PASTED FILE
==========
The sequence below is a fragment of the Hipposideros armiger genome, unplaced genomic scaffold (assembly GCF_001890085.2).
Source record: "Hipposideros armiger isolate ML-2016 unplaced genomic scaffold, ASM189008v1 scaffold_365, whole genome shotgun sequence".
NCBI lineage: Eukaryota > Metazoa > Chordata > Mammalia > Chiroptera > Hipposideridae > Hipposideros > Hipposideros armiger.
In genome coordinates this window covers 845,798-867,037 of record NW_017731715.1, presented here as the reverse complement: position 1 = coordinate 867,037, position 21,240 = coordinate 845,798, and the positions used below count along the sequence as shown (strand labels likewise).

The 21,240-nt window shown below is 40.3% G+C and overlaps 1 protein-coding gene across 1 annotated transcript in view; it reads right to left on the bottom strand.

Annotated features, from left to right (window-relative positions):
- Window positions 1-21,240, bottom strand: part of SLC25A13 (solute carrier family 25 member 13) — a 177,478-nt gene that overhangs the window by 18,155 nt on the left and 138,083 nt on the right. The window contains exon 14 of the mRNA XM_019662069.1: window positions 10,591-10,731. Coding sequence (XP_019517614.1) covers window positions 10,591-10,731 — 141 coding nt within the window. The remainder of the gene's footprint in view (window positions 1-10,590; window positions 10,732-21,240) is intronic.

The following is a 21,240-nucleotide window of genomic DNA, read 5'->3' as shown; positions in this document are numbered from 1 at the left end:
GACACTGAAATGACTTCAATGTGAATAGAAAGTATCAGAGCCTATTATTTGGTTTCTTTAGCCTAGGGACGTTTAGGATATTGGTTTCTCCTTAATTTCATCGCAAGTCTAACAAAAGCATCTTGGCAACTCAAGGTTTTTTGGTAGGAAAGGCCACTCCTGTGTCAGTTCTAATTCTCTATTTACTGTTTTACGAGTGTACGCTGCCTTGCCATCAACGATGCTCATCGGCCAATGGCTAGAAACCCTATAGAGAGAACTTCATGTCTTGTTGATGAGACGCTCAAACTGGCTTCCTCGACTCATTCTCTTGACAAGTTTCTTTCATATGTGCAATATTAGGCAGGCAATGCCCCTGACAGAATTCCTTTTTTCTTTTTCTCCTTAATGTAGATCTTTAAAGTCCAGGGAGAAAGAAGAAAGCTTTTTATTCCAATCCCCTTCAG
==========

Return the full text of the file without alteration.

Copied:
The sequence below is a fragment of the Hipposideros armiger genome, unplaced genomic scaffold (assembly GCF_001890085.2).
Source record: "Hipposideros armiger isolate ML-2016 unplaced genomic scaffold, ASM189008v1 scaffold_365, whole genome shotgun sequence".
NCBI lineage: Eukaryota > Metazoa > Chordata > Mammalia > Chiroptera > Hipposideridae > Hipposideros > Hipposideros armiger.
In genome coordinates this window covers 845,798-867,037 of record NW_017731715.1, presented here as the reverse complement: position 1 = coordinate 867,037, position 21,240 = coordinate 845,798, and the positions used below count along the sequence as shown (strand labels likewise).

The 21,240-nt window shown below is 40.3% G+C and overlaps 1 protein-coding gene across 1 annotated transcript in view; it reads right to left on the bottom strand.

Annotated features, from left to right (window-relative positions):
- Window positions 1-21,240, bottom strand: part of SLC25A13 (solute carrier family 25 member 13) — a 177,478-nt gene that overhangs the window by 18,155 nt on the left and 138,083 nt on the right. The window contains exon 14 of the mRNA XM_019662069.1: window positions 10,591-10,731. Coding sequence (XP_019517614.1) covers window positions 10,591-10,731 — 141 coding nt within the window. The remainder of the gene's footprint in view (window positions 1-10,590; window positions 10,732-21,240) is intronic.

The following is a 21,240-nucleotide window of genomic DNA, read 5'->3' as shown; positions in this document are numbered from 1 at the left end:
GACACTGAAATGACTTCAATGTGAATAGAAAGTATCAGAGCCTATTATTTGGTTTCTTTAGCCTAGGGACGTTTAGGATATTGGTTTCTCCTTAATTTCATCGCAAGTCTAACAAAAGCATCTTGGCAACTCAAGGTTTTTTGGTAGGAAAGGCCACTCCTGTGTCAGTTCTAATTCTCTATTTACTGTTTTACGAGTGTACGCTGCCTTGCCATCAACGATGCTCATCGGCCAATGGCTAGAAACCCTATAGAGAGAACTTCATGTCTTGTTGATGAGACGCTCAAACTGGCTTCCTCGACTCATTCTCTTGACAAGTTTCTTTCATATGTGCAATATTAGGCAGGCAATGCCCCTGACAGAATTCCTTTTTTCTTTTTCTCCTTAATGTAGATCTTTAAAGTCCAGGGAGAAAGAAGAAAGCTTTTTATTCCAATCCCCTTCAG